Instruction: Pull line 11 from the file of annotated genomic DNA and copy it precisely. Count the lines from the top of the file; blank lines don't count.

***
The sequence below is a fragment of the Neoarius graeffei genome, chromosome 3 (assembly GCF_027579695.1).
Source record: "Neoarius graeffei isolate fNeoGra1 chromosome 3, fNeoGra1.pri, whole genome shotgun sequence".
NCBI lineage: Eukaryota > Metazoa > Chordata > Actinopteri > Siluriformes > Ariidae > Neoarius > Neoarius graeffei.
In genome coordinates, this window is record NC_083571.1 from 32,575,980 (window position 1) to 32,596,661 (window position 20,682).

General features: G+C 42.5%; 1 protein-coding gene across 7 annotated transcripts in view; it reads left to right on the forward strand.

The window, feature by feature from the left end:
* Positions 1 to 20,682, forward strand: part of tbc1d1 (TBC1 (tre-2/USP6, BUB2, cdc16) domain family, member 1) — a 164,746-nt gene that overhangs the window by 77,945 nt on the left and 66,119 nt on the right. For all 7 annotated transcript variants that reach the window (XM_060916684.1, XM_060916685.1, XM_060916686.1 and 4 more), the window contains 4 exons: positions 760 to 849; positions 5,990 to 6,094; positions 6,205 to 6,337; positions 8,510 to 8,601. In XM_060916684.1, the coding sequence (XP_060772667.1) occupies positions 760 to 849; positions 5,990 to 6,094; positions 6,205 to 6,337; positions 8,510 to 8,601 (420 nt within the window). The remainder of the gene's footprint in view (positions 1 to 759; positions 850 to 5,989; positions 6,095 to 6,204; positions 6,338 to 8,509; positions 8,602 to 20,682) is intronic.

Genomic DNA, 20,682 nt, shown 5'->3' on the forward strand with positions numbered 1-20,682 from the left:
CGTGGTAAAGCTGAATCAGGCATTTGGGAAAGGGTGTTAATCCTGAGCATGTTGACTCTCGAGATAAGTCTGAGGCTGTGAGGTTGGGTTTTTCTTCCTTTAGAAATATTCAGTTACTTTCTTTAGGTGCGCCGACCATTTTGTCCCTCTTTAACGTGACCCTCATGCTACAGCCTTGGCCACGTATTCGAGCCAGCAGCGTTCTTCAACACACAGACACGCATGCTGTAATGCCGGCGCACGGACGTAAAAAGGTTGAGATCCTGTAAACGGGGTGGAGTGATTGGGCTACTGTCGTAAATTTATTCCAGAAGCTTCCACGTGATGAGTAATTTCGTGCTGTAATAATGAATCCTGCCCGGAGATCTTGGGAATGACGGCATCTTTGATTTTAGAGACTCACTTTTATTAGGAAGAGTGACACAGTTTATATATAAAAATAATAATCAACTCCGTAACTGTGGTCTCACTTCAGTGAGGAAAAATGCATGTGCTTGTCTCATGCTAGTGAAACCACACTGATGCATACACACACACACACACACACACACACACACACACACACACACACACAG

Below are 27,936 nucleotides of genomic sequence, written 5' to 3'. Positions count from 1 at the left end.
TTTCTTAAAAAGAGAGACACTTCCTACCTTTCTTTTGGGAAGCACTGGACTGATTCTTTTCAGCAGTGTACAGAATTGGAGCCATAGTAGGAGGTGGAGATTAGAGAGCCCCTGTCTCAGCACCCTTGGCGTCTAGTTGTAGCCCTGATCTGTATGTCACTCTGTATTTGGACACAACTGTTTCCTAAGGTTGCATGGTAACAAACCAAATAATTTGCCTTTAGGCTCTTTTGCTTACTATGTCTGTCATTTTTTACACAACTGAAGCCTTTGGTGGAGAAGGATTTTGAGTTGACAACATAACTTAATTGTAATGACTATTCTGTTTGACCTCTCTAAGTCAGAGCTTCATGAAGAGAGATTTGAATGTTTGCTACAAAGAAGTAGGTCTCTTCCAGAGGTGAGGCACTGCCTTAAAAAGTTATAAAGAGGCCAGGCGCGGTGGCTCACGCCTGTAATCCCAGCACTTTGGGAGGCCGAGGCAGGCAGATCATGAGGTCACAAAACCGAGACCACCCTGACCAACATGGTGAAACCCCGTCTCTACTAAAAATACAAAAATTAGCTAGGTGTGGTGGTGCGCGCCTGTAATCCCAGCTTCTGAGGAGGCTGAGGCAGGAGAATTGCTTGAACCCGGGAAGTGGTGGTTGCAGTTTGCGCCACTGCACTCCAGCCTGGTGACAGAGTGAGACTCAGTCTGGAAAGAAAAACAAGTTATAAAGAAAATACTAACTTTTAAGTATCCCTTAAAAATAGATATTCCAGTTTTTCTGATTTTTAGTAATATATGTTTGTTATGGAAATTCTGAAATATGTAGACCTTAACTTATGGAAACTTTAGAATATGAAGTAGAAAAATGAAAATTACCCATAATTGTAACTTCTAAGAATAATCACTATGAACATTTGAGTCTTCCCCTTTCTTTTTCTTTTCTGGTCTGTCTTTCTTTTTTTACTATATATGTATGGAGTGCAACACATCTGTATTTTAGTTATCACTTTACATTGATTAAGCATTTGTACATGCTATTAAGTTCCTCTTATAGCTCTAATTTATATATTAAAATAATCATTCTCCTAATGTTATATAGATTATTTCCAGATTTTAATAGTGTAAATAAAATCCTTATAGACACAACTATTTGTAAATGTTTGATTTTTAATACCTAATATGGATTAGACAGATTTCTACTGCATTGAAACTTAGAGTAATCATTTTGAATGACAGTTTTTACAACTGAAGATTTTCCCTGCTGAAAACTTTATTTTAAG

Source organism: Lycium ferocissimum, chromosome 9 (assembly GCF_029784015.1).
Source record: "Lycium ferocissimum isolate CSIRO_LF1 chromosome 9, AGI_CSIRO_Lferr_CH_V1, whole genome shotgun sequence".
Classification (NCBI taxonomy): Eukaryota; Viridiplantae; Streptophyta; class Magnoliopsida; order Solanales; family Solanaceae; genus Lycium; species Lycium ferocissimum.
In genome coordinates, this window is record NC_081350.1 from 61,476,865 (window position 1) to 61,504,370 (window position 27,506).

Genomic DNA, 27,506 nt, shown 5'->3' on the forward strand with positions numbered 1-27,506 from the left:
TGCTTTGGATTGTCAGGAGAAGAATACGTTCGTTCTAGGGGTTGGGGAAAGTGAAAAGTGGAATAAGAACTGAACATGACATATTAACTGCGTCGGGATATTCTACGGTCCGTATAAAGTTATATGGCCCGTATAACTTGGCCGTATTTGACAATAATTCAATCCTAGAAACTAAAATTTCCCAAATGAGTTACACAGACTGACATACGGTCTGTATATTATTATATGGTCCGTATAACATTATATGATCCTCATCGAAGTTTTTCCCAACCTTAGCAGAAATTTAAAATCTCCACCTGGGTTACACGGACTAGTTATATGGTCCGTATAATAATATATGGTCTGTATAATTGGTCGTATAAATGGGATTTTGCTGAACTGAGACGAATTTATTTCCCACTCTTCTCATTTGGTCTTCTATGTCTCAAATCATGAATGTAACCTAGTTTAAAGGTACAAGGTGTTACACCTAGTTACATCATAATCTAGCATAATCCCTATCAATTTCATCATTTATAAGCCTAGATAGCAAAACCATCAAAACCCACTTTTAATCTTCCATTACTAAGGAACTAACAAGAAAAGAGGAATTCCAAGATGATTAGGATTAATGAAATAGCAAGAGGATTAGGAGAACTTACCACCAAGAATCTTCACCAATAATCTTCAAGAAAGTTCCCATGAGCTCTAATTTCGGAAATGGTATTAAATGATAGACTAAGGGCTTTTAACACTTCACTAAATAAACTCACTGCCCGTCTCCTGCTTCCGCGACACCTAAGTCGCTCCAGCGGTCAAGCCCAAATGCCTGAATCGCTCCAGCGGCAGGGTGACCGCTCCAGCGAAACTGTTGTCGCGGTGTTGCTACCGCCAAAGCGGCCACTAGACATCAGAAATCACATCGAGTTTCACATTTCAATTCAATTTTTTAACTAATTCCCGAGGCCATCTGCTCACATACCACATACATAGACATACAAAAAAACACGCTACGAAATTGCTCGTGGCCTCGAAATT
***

TTTCTTAAAAAGAGAGACACTTCCTACCTTTCTTTTGGGAAGCACTGGACTGATTCTTTTCAGCAGTGTACAGAATTGGAGCCATAGTAGGAGGTGGAGATTAGAGAGCCCCTGTCTCAGCACCCTTGGCGTCTAGTTGTAGCCCTGATCTGTATGTCACTCTGTATTTGGACACAACTGTTTCCTAAGGTTGCATGGTAACAAACCAAATAATTTGCCTTTAGGCTCTTTTGCTTACTATGTCTGTCATTTTTTACACAACTGAAGCCTTTGGTGGAGAAGGATTTTGAGTTGACAACATAACTTAATTGTAATGACTATTCTGTTTGACCTCTCTAAGTCAGAGCTTCATGAAGAGAGATTTGAATGTTTGCTACAAAGAAGTAGGTCTCTTCCAGAGGTGAGGCACTGCCTTAAAAAGTTATAAAGAGGCCAGGCGCGGTGGCTCACGCCTGTAATCCCAGCACTTTGGGAGGCCGAGGCAGGCAGATCATGAGGTCACAAAACCGAGACCACCCTGACCAACATGGTGAAACCCCGTCTCTACTAAAAATACAAAAATTAGCTAGGTGTGGTGGTGCGCGCCTGTAATCCCAGCTTCTGAGGAGGCTGAGGCAGGAGAATTGCTTGAACCCGGGAAGTGGTGGTTGCAGTTTGCGCCACTGCACTCCAGCCTGGTGACAGAGTGAGACTCAGTCTGGAAAGAAAAACAAGTTATAAAGAAAATACTAACTTTTAAGTATCCCTTAAAAATAGATATTCCAGTTTTTCTGATTTTTAGTAATATATGTTTGTTATGGAAATTCTGAAATATGTAGACCTTAACTTATGGAAACTTTAGAATATGAAGTAGAAAAATGAAAATTACCCATAATTGTAACTTCTAAGAATAATCACTATGAACATTTGAGTCTTCCCCTTTCTTTTTCTTTTCTGGTCTGTCTTTCTTTTTTTACTATATATGTATGGAGTGCAACACATCTGTATTTTAGTTATCACTTTACATTGATTAAGCATTTGTACATGCTATTAAGTTCCTCTTATAGCTCTAATTTATATATTAAAATAATCATTCTCCTAATGTTATATAGATTATTTCCAGATTTTAATAGTGTAAATAAAATCCTTATAGACACAACTATTTGTAAATGTTTGATTTTTAATACCTAATATGGATTAGACAGATTTCTACTGCATTGAAACTTAGAGTAATCATTTTGAATGACAGTTTTTACAACTGAAGATTTTCCCTGCTGAAAACTTTATTTTAAG